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Homeproof of weak maximum principle for real domains

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# proof of weak maximum principle for real domains

First, we show that, if $\Delta f>0$ (where $\Delta$ denotes the Laplacian on $\mathbb{R}^{d}$) on $K$, then $f$ cannot attain a maximum on the interior of $K$. Assume, to the contrary, that $f$ did attain a maximum at a point $p$ located on the interior of $K$. By the second derivative test, the matrix of second partial derivatives of $f$ at $p$ would have to be negative semi-definite. This would imply that the trace of the matrix is negative. But the trace of this matrix is the Laplacian, which was assumed to be strictly positive on $K$, so it is impossible for $f$ to attain a maximum on the interior of $K$.

Next, suppose that $\Delta f=0$ on $K$ but that $f$ does not attain its maximum on the boundary of $K$. Since $K$ is compact, $f$ must attain its maximum somewhere, and hence there exists a point $p$ located in the interior of $K$ at which $f$ does attain its maximum. Since $K$ is compact, the boundary of $K$ is also compact, and hence the image of the boundary of $K$ under $f$ is also compact. Since every element of this image is strictly smaller than $f(p)$, there must exist a constant $C$ such that $f(x)<C<f(p)$ whenever $x$ lies on the boundary of $K$. Furthermore Since $K$ is a compact subset of $\mathbb{R}^{d}$, it is bounded. Hence, there exists a constant $R>0$ so that $|x-p|<R$ for all $x\in K$.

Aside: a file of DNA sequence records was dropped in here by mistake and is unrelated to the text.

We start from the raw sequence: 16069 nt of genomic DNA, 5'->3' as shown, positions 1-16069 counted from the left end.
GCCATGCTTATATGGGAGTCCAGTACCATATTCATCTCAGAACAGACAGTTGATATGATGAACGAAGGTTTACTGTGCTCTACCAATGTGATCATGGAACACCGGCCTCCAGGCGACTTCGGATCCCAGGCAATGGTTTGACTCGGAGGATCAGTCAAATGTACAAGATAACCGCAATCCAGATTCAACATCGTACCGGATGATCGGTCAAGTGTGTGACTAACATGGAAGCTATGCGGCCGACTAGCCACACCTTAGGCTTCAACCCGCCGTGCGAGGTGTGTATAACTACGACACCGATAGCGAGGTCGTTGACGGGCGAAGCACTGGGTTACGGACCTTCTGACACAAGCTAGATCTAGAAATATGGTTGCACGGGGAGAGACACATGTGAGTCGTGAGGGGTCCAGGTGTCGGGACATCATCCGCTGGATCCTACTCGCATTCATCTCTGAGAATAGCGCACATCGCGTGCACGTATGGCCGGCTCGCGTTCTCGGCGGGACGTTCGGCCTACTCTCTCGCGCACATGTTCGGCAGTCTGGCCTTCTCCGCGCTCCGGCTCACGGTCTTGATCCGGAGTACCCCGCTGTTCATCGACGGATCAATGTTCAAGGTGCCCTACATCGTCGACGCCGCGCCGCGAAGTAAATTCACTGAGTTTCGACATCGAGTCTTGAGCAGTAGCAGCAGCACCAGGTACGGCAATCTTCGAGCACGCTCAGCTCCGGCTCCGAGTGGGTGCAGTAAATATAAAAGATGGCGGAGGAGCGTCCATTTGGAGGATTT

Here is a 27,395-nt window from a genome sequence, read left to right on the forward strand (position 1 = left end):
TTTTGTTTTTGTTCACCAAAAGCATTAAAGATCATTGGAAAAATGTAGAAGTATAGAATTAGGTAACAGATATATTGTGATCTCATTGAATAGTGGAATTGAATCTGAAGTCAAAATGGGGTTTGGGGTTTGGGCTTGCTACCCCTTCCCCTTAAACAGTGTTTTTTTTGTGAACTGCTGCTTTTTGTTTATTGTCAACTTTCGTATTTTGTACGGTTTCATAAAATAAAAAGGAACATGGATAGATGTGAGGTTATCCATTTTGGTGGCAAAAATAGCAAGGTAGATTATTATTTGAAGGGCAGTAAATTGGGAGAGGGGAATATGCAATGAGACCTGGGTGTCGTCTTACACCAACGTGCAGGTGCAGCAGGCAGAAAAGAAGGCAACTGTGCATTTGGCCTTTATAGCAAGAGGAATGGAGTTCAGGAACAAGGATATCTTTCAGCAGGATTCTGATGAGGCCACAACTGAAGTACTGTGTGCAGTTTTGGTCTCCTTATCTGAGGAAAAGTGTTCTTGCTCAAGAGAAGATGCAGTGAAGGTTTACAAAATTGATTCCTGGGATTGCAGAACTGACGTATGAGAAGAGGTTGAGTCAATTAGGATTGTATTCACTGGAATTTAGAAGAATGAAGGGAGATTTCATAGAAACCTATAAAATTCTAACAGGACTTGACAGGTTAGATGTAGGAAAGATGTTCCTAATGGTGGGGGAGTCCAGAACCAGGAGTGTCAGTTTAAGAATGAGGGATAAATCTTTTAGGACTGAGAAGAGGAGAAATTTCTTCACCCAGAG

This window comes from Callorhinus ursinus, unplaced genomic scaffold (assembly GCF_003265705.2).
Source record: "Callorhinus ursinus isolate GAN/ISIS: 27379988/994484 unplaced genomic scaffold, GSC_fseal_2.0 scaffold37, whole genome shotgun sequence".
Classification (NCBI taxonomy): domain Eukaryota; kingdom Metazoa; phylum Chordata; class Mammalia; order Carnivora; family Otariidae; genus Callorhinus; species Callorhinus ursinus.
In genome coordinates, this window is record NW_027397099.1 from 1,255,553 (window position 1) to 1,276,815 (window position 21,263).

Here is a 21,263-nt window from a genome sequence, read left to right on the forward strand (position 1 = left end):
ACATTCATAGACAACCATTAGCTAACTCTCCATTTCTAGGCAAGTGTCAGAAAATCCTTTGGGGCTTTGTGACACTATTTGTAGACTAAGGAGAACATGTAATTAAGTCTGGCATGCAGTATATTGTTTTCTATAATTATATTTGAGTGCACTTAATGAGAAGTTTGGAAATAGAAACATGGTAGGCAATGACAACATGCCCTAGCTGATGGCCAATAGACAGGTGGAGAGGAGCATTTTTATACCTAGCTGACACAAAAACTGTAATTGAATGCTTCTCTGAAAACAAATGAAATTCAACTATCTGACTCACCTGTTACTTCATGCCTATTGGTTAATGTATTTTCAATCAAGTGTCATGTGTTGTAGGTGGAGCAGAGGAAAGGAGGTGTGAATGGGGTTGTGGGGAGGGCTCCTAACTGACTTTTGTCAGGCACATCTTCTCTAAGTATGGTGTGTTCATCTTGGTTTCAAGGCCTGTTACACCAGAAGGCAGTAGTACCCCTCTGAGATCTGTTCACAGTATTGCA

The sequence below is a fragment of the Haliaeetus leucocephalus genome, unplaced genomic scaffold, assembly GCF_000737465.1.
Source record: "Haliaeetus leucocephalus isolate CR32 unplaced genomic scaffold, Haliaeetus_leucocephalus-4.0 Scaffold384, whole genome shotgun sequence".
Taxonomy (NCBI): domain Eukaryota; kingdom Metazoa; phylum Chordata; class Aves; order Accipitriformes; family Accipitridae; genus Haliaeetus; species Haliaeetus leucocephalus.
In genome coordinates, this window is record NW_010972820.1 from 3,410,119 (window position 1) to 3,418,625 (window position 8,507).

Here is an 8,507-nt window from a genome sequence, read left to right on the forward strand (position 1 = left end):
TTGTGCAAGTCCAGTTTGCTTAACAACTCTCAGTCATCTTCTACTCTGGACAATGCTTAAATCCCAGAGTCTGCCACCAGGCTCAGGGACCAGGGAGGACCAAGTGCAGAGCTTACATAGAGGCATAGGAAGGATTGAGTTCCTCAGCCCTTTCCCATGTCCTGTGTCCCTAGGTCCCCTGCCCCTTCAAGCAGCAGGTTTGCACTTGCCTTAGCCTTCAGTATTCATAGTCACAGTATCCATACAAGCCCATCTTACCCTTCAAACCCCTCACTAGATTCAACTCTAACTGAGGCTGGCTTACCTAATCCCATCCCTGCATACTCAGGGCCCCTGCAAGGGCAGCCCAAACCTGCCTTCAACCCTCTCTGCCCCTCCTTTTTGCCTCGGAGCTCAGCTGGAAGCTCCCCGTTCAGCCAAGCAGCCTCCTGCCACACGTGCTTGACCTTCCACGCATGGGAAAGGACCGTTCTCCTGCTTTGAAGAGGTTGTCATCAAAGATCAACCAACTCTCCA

Consider the function $g$ defined as

$g(x)=f(x)+(f(p)-C){|x-p|^{2}\over R^{2}}$ |

At any point $x\in K$,

$g(x)<f(x)+f(p)-C$ |

In particular, if $x$ lies on the boundary of $K$, this implies that

$g(x)<f(p)$ |

Since $g(p)=f(p)$ this inequality implies that $g$ cannot attain a maximum on the boundary of $K$.

This leads to a contradiction. Note that, since $\Delta f=0$ on $K$,

$\Delta g={d(f(p)-C)\over R^{2}}>0$ |

which implies that $g$ cannot attain a maximum on the interior of $K$. However, since $K$ is compact, $g$ must attain a maximum somewhere on $K$. Since we have ruled out both the possibility that this maximum occurs in the interior and the possibility that it occurs on the boundary, we have a contradiction. The only way out of this contradiction is to conclude that $f$ does attain its maximum on the boundary of $K$.

## Mathematics Subject Classification

30F15*no label found*31B05

*no label found*31A05

*no label found*30C80

*no label found*

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